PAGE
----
For the first time, researchers have found higher levels of Gram-negative bacteria antigens in brain samples from late-onset Alzheimer’s disease patients. Compared to controls, patients with Alzheimer’s had much higher levels of lipopolysaccharide (LPS) and E coli K99 pili protein. In addition, the researchers also found LPS molecules congregated with amyloid plaques, which have been linked to Alzheimer’s pathology and progression. The research was published in Neurology.

Researchers have not yet determined if the bacteria are causing Alzheimer’s disease or a consequence of it.

Many Gram-negative bacteria are pathogenic, including E. coli, Helicobacter pylori, salmonella, Chlamydophila pneumoniae and Shigella. Researchers have known for some time that infections can increase the risk of Alzheimer’s; however, this is the first time anyone has found increased levels of Gram-negative bacteria antigens in Alzheimer’s disease brains and bacterial molecules associated with the disease pathology. This research follows previous animal studies that showed bacterial LPS plus ischemia/hypoxia can increase amyloid β and produce amyloid plaque-like aggregates.

The study compared 24 gray and white matter samples from patients with the disease – using Consortium to Establish a Registry for Alzheimer’s disease criteria – with 18 samples from people who had shown no evidence of cognitive decline. While LPS and K99 were found in both groups, the prevalence was much higher in the Alzheimer’s patients. K99 was found in nine of 13 Alzheimer’s gray-matter samples compared to one of 10 controls by Western blot analysis. Increased K99 levels were also found in Alzheimer’s disease white matter samples. The story was similar with LPS, which was found in all six samples (three gray and three white matter) but not in the controls by Western blot analysis.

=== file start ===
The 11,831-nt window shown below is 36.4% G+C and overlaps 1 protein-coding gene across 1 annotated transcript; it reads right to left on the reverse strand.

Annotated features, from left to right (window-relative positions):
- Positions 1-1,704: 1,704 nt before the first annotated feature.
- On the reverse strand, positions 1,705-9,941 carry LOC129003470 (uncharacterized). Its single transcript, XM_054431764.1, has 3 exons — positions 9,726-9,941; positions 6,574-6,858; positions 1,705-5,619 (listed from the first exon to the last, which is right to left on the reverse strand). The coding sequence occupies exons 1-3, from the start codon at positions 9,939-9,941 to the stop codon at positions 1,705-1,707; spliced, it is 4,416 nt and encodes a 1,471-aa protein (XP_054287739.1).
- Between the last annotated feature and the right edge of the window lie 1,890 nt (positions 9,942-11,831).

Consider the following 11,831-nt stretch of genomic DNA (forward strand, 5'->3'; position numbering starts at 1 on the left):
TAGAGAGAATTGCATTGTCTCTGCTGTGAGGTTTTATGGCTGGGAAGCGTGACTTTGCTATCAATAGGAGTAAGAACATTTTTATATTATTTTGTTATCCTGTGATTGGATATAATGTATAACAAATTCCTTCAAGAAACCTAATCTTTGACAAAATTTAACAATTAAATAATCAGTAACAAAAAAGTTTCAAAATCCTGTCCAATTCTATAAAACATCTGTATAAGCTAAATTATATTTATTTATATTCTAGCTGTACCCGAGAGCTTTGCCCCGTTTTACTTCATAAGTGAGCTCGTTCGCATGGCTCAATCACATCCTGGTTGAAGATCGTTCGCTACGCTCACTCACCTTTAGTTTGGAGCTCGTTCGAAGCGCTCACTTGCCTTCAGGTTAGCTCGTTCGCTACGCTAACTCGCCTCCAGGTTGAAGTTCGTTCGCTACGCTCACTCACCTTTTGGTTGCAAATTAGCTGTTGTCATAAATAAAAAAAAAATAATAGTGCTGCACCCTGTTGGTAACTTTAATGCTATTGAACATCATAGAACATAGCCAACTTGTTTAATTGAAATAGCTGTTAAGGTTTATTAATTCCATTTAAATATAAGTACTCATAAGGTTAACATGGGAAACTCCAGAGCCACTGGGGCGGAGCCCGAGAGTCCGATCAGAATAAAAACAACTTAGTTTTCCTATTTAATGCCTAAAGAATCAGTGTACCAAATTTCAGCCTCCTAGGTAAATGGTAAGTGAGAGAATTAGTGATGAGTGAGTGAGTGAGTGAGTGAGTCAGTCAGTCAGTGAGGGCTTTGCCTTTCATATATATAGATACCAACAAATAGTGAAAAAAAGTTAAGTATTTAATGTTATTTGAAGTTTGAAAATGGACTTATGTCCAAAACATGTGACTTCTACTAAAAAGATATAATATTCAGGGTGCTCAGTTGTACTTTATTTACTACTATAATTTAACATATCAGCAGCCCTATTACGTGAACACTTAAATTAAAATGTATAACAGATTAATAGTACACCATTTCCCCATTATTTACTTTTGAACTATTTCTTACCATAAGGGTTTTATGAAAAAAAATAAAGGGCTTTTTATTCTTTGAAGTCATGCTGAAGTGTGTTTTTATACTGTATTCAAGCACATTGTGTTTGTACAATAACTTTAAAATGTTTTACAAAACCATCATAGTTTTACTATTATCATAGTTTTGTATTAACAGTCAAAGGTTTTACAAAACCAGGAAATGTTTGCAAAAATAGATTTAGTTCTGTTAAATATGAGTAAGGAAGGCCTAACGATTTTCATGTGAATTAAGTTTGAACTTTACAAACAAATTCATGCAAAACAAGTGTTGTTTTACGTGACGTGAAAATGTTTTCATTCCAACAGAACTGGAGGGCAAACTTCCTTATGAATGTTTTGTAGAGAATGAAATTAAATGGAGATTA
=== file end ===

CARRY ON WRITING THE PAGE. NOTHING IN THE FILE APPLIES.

The researchers spent four years validating these results before publishing. In particular, they were concerned about contaminated samples, as LPS is commonly found in many reagents. However, the differentials between the Alzheimer’s disease samples and controls and the unique localizations of the molecules in Alzheimer’s brains seem to indicate the team avoided this pitfall.

These findings highlight the need to further investigate how infectious agents impact Alzheimer’s. While discovering LPS and K99 in Alzheimer’s disease brain samples is a good start, researchers must study the role bacteria may play in the disease pathology. A proven link between bacterial infections and Alzheimer’s could offer new opportunities to prevent and treat the disease.

Paper: “Gram-negative bacterial molecules associate with Alzheimer disease pathology”
Reprinted from materials provided by the UC Davis MIND Institute.